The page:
Workplace safety is likely one of your top priorities as a small business owner. You do everything you can to protect employees from injury or harm. Following the Department of Labor's Occupational Safety and Health Administration (OSHA) standards is an essential part of that effort.
Upholding these guidelines also helps your company avoid hefty fines and penalties. OSHA violations range from de minimis violations or simple citations to willful violations that could cost your business over $145,000 and result in a criminal offense.
To help keep your employees and business safe from harm, here are the different types of OSHA violations, the most common OSHA citations, and the best ways to avoid them.
What Are the Different Types of OSHA Violations?
Several different types of OSHA violations can impact your business. They include:
De Minimis Violations
De minimis violations are minor technical OSHA violations. They don’t result in hefty fines or penalties and involve no—or very minor—injuries. For example, if a window clearance is half an inch lower than the OSHA guidelines, you may receive a de minimis violation. However, even though this violation is minor, an OSHA inspector must report it after completing an OSHA inspection.
Note: If you have more than ten employees, you’re required to keep an employee file of all work-related injuries, illnesses, and OSHA violations. You must maintain this document with all incidents of the past five years on your worksite. In addition, current and former employees have the right to request a copy at any time. So, it’s essential your recordkeeping is on point. OSHA inspectors will report violations to this file, and to you directly.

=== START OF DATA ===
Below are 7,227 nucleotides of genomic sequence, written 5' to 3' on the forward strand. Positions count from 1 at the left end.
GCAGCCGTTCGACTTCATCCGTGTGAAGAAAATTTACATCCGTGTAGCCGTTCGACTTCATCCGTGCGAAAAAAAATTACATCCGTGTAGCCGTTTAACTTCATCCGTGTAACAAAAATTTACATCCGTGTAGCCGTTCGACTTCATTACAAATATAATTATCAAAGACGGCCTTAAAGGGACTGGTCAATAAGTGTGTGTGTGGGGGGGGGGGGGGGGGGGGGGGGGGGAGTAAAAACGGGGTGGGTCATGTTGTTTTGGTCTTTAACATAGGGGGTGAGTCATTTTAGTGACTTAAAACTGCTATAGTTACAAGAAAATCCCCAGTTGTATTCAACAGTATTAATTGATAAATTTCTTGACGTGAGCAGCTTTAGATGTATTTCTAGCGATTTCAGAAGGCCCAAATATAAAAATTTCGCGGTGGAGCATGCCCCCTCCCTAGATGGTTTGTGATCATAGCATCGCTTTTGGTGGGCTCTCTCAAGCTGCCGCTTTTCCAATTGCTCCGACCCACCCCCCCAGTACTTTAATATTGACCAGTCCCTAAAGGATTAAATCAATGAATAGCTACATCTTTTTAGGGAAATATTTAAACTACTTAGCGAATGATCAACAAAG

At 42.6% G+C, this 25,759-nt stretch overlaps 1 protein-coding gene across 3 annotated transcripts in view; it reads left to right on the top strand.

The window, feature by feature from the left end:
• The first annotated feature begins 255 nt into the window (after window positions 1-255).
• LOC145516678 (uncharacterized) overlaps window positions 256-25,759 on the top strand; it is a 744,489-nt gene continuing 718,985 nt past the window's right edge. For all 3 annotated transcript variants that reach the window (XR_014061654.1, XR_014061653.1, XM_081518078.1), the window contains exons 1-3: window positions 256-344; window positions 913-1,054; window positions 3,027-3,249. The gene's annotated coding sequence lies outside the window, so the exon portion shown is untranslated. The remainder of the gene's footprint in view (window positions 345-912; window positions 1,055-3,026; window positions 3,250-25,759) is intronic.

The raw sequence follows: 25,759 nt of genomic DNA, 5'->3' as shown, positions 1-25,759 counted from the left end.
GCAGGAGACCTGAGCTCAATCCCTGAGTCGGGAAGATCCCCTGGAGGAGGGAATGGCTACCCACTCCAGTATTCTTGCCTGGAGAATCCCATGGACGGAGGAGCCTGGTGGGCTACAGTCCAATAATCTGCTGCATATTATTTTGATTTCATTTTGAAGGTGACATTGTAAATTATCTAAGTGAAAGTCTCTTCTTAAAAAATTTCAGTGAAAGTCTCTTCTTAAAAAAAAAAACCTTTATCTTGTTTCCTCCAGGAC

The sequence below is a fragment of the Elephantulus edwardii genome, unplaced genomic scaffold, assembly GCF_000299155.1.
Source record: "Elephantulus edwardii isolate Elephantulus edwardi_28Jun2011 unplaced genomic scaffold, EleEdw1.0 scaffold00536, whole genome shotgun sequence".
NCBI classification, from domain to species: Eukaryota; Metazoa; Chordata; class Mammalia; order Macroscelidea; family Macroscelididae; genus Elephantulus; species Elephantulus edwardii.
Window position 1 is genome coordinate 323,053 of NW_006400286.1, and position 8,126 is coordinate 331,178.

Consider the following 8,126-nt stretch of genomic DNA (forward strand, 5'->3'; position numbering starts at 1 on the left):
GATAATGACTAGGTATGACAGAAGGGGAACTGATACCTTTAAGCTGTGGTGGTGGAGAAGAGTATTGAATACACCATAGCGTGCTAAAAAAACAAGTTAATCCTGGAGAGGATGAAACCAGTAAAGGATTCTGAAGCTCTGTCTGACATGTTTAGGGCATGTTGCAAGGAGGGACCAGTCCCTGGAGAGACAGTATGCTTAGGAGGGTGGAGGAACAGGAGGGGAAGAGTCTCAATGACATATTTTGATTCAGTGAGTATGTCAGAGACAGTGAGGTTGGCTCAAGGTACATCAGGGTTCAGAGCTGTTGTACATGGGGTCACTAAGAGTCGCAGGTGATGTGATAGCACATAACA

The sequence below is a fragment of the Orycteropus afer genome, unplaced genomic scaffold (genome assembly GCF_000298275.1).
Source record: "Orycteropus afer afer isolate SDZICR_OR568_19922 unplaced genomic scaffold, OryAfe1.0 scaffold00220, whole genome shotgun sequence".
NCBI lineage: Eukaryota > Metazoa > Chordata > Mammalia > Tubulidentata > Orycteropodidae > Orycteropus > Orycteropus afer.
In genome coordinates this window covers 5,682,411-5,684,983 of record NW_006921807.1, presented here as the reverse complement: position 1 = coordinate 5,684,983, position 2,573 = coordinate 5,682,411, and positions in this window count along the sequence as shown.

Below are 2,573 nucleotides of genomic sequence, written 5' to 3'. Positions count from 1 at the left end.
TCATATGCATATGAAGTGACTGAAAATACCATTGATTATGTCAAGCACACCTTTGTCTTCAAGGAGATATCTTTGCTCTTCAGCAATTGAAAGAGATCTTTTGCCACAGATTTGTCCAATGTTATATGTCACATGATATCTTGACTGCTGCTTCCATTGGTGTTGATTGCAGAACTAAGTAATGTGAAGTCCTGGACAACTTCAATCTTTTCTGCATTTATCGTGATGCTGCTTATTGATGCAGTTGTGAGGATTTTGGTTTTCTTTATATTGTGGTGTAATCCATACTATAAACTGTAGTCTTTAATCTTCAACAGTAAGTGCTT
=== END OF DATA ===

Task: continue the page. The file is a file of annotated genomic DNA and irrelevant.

Other-than-serious violations put your employees’ health and safety at risk but may not cause severe injury or death. As an employer, you could get slapped with a maximum penalty of $14,502, depending on the severity of the violation. However, most inspectors will charge you less. For example, if you don’t have mandatory safety documents posted in your work areas, you could receive an other-than-serious OSHA violation.
This violation occurs if you repeat a violation after a citation. After a citation, OSHA expects that you resolve the health or safety risk. If you don’t, you could be charged up to $145,027—yikes! So, to avoid a repeated violation, make sure to address and fix all violations when they are brought to your attention.
Failure to Abate Prior Violations
These are citations OSHA expects to be resolved by a certain date. Failure to do so can result in a daily $14,502 fine until the violation is resolved up to OSHA’s safety standards.
Serious violations are health or safety risks that you are aware of that have not been remedied. This violation can result in a $14,502 fine depending on the severity of the concern.
These types of violations are the most severe of all OSHA violations. This happens when an employer intentionally disregards OSHA requirements or is completely indifferent to employee safety, and that leads to severe injuries or, worse, death of an employee. Not only does this violation have a maximum fine of $145,027 per violation, but could bring criminal offenses and jail time.
What Are the Top 5 OSHA Violations?
Now that you’re familiar with the different types of safety violations, you might be wondering what specific violations are the most common. Here were OSHA’s top cited violations in 2021: